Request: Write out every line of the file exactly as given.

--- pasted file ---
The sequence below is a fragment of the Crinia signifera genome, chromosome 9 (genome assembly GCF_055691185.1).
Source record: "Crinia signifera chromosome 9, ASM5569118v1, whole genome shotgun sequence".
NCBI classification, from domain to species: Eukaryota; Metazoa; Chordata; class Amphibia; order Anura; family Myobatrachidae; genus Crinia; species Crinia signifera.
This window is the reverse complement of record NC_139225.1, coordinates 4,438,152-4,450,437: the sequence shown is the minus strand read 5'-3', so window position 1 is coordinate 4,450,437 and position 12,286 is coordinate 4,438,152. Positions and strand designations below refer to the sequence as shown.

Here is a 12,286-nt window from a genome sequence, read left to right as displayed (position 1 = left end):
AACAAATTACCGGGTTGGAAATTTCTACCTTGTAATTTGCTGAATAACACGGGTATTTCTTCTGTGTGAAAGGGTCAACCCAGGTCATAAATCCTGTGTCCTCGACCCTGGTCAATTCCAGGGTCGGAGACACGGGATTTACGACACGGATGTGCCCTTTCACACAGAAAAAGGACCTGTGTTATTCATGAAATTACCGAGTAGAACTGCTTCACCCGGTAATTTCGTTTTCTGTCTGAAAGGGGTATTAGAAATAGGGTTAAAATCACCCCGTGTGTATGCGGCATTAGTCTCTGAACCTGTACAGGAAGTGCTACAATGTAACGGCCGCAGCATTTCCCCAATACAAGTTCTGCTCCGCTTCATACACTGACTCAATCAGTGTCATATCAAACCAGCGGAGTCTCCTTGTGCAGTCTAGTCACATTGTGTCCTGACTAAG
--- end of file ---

The sequence below is a fragment of the Crinia signifera genome, chromosome 9 (genome assembly GCF_055691185.1).
Source record: "Crinia signifera chromosome 9, ASM5569118v1, whole genome shotgun sequence".
NCBI classification, from domain to species: Eukaryota; Metazoa; Chordata; class Amphibia; order Anura; family Myobatrachidae; genus Crinia; species Crinia signifera.
This window is the reverse complement of record NC_139225.1, coordinates 4,438,152-4,450,437: the sequence shown is the minus strand read 5'-3', so window position 1 is coordinate 4,450,437 and position 12,286 is coordinate 4,438,152. Positions and strand designations below refer to the sequence as shown.

Here is a 12,286-nt window from a genome sequence, read left to right as displayed (position 1 = left end):
AACAAATTACCGGGTTGGAAATTTCTACCTTGTAATTTGCTGAATAACACGGGTATTTCTTCTGTGTGAAAGGGTCAACCCAGGTCATAAATCCTGTGTCCTCGACCCTGGTCAATTCCAGGGTCGGAGACACGGGATTTACGACACGGATGTGCCCTTTCACACAGAAAAAGGACCTGTGTTATTCATGAAATTACCGAGTAGAACTGCTTCACCCGGTAATTTCGTTTTCTGTCTGAAAGGGGTATTAGAAATAGGGTTAAAATCACCCCGTGTGTATGCGGCATTAGTCTCTGAACCTGTACAGGAAGTGCTACAATGTAACGGCCGCAGCATTTCCCCAATACAAGTTCTGCTCCGCTTCATACACTGACTCAATCAGTGTCATATCAAACCAGCGGAGTCTCCTTGTGCAGTCTAGTCACATTGTGTCCTGACTAAG